Police violence, and particularly psychological violence, has at all times been a part of the struggle against coal within the Rhineland.
For many years, RWE relied on direct and fewer visible violence by police and security forces to repress resistance, embedded in a range of counterinsurgency strategies.
From beatings to intimidation, rape threats and use of pressure points, outright lies and misinformation – the corporate has at all times been in a position to count on the support of state forces – police and politicians.
For a very long time, the top of the Rhinish police force was himself a paid member of RWE’s advisory board, and politicians of all levels have had lucrative side jobs at the corporate.
Their PR and CSR work, including the character restoration work, and the support by regional media led to the image pretty much as good neighbour and ‘responsible corporate citizen’ amongst large parts of the general public.
Police have long collaborated with RWE on the bottom, retweeting RWE press messages, using RWE vehicles to move protesters, and outsourcing probably the most difficult tunnel eviction work to RWE’s private fire brigades.
Not only is the corporate deeply embedded within the German political landscape, but it surely has managed to construct dependencies and revolving door-relationships through payments to politicians. 1 / 4 of its shares are owned by towns and cities within the Rhineland, making them depending on RWE’s financial success.
Yet, RWE’s image has long been crumbling, due to the work of campaigners and land defenders who’ve put their bodies in the way in which and attacked the corporate in every way they will.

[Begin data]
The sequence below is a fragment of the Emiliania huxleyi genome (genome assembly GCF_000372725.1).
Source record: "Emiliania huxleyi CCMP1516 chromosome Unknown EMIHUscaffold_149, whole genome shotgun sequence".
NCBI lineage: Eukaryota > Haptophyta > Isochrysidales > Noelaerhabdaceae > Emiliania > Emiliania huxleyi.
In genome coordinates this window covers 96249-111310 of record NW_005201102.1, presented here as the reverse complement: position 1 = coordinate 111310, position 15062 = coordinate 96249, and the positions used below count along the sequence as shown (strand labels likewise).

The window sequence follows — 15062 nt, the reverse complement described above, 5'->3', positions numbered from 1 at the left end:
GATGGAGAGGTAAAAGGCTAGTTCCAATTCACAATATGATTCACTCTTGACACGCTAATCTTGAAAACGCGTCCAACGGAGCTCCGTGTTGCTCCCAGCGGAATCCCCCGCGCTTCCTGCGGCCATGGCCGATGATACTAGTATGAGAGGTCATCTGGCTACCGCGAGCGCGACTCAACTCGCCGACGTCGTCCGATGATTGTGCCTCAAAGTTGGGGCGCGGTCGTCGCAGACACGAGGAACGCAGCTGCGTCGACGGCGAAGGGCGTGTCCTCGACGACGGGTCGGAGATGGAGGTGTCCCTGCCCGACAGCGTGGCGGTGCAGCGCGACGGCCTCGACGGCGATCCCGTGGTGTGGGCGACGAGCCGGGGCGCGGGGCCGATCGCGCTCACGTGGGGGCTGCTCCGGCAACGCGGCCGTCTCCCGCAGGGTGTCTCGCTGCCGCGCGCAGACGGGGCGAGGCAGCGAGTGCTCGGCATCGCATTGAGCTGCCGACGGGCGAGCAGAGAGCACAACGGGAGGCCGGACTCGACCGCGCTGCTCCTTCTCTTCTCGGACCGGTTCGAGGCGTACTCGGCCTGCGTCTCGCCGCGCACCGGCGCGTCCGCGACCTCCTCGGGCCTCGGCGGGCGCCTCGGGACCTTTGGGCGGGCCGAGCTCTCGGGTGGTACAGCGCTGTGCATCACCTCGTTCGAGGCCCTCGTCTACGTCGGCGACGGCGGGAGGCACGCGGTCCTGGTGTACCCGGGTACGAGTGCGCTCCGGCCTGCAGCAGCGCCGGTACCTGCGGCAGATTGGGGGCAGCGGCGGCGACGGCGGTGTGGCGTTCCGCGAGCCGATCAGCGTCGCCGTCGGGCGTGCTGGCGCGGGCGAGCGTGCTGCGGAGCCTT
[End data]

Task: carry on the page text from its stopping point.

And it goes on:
Lessons learnt: critical solidarity and meaningful alliances
What’s inspiring and amazing concerning the Lützerath resistance isn’t whether Greta Thunberg has come to offer a speech, join the sitting blockade, or is carried away by police.
Or indeed whether it’s 35,000 or 50,000 individuals who come to march together with the demonstration called for by a coalition of groups, regardless that that may be something unimaginable within the UK context.
What’s far more amazing is that for years and years, people have been fighting back, risking their very own lives, constructing community, spending time in prison, in tree houses, and underground, to stop RWE.
Living the longer term they wish to see, and coming together despite the attempts by police, media, and politicians to divide and conquer, framing them as eco-terrorists and eco-extremists, and asking communities to distance themselves from the more radical ‘elements’ of the resistance. Unsuccessfully.